In London in 1907, a decade before the revolution, young Stalin has yet to achieve the power, nor acted on the ruthlessness, that will define his legacy. Instead Koba, as he is known, arrives in London for the 5th Congress of the Russian Communist Part where he-and many of his fellow Bolsheviks-are only allowed to remain as a nonvoting witness. But his inability to vote does not limit his ability to act, and Stalin quickly begins forging alliances.
May charts a middle course, crafting an oft-sober, occasionally droll portrait of a monster-in-the-making. Impressively, he finds a flicker of humanity in a person who became a mass-murdering despot ... The book's title paraphrases a pitch-black communist quip: Capitalism marches workers to the gallows, but not before making them buy the rope that will hang them. It's in this spirit that May melds coarse jokes... and wry observations.
Stephen May weaves real-life events with fictional imaginings to create a novel that defies easy categorisation: a convincing slice of history that is also a darkly comic tale of political intrigue and a revealing portrait of the dictator ... In May’s telling, Koba has murdered his brute of a father: he cannot shake his ghost, either in his waking hours or in his dreams. While this lends the narrative an undeniably Shakespearean echo, the rather more prosaic truth is that Stalin’s father died of cirrhosis two years after the London congress. By rooting his Koba in so fundamental a fiction, May plants a niggling worm of doubt about the integrity of his creation. Cavils aside, this remains a deeply satisfying novel.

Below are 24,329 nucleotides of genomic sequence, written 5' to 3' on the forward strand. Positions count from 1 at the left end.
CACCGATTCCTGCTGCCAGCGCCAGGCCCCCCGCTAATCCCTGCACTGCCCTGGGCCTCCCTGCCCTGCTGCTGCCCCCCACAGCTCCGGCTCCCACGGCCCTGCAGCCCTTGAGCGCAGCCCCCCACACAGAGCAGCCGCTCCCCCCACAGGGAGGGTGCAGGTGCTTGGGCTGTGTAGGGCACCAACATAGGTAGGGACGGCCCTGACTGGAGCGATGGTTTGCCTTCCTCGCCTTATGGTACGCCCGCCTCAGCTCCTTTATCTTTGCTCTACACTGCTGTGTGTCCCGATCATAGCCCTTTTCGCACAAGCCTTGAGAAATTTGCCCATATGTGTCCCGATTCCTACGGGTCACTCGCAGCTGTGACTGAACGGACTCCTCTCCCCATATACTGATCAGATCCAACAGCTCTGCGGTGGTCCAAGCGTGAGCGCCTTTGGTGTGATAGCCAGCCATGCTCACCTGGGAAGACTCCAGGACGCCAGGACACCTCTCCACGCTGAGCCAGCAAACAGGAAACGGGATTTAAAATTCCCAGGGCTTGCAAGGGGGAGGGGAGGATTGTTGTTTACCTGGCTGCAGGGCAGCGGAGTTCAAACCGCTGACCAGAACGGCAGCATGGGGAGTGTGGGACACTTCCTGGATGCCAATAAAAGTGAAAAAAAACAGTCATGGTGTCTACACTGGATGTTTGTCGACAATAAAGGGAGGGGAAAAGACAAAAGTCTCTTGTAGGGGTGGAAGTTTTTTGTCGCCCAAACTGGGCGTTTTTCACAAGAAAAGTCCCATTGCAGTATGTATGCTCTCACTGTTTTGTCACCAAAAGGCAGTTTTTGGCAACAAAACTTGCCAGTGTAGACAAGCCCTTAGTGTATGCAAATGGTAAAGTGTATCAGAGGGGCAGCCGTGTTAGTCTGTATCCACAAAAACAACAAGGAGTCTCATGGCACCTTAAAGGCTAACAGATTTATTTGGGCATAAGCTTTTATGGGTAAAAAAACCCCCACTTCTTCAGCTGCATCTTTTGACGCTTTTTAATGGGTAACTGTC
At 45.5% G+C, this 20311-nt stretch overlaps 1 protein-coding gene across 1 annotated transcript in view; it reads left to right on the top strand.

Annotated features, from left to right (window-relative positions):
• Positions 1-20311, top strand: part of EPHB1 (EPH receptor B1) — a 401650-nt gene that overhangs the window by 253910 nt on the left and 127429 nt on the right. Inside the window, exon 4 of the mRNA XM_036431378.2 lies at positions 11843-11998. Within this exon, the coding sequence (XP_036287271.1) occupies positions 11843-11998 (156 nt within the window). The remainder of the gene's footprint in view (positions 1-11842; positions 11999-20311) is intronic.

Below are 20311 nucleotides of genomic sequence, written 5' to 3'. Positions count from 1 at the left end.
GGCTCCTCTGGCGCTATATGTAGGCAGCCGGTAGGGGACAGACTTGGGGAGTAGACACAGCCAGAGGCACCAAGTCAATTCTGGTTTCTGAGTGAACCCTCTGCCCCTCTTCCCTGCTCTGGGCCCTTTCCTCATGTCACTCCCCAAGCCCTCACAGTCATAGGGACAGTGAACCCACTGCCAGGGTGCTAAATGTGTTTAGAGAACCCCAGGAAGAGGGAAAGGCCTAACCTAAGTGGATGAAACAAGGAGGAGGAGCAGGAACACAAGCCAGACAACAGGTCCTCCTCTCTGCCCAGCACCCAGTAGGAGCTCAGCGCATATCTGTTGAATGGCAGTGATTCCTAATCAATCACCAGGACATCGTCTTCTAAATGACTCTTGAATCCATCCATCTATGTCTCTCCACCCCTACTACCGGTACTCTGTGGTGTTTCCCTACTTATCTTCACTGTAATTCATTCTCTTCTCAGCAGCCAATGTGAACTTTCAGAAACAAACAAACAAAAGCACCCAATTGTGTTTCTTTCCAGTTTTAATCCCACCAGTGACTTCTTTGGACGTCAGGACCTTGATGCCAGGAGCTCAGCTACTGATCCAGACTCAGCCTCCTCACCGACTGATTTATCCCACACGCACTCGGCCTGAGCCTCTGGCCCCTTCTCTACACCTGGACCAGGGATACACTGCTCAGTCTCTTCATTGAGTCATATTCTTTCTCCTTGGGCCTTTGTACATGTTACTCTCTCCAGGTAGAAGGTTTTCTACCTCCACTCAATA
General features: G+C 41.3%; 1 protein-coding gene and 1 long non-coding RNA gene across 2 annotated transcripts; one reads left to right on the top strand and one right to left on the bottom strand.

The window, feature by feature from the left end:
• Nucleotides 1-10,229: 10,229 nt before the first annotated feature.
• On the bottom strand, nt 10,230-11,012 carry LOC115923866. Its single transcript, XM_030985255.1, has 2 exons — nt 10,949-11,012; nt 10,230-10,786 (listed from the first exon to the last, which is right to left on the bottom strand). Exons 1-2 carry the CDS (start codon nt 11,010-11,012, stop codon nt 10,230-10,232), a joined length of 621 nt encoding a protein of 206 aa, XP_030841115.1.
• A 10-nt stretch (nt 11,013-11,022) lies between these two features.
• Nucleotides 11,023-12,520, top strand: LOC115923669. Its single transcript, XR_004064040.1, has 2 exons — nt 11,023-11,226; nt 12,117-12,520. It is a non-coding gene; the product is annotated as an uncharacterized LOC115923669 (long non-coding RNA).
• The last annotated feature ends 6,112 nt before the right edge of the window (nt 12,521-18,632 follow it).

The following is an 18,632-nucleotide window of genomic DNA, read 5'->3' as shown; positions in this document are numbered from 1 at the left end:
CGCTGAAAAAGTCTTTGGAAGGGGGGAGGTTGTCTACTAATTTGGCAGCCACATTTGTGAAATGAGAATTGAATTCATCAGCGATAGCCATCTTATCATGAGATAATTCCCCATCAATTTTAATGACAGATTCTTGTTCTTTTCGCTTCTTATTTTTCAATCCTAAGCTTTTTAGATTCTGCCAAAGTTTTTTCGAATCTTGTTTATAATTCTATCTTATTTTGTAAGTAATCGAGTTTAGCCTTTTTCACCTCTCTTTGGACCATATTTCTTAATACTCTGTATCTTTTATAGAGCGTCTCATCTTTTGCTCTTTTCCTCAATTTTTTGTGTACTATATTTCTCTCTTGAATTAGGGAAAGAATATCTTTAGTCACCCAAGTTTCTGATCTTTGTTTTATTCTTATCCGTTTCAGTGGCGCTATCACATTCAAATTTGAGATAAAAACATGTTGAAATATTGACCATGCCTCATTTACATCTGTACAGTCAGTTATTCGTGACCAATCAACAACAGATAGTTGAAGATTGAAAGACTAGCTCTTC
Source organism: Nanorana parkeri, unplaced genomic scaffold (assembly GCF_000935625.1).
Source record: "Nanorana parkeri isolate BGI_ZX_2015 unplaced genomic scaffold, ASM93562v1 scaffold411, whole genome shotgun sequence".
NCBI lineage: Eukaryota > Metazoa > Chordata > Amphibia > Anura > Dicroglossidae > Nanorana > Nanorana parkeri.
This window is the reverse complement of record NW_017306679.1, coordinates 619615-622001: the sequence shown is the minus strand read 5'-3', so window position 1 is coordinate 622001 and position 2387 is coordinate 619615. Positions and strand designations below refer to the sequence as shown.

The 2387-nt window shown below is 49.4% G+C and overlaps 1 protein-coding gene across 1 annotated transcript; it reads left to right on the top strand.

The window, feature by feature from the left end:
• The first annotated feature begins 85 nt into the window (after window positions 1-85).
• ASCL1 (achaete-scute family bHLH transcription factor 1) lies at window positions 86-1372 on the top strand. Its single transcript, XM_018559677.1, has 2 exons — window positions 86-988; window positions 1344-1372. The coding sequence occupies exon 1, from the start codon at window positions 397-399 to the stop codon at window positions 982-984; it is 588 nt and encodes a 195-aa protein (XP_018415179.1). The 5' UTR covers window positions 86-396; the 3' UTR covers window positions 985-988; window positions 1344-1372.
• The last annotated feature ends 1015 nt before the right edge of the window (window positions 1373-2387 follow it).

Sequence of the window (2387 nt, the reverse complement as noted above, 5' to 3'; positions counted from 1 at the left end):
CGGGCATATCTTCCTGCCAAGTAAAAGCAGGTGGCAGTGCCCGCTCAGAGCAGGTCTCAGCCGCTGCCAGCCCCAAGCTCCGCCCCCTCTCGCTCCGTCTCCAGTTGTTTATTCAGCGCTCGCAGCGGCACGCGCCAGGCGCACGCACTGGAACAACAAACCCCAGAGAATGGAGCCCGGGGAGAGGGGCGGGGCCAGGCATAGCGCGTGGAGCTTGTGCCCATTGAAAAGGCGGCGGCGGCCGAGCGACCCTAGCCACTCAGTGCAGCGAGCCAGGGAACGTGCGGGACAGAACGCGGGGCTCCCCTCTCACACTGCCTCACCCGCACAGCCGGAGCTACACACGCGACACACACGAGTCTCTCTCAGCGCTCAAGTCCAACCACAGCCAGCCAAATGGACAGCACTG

The historical facts furnish May with a cast of legends to bring to life, and he does it with verve and humour ... The novel’s most clear success is not in this realm of historical insight (although the research is evident and well deployed), but in the cruel course of human events, a proxy war among the delegates that takes hold in the novel’s third and strongest act. May ensnares his characters in a net of intrigue that keeps the reader with him to the denouement — no mean feat since we all know what happened next.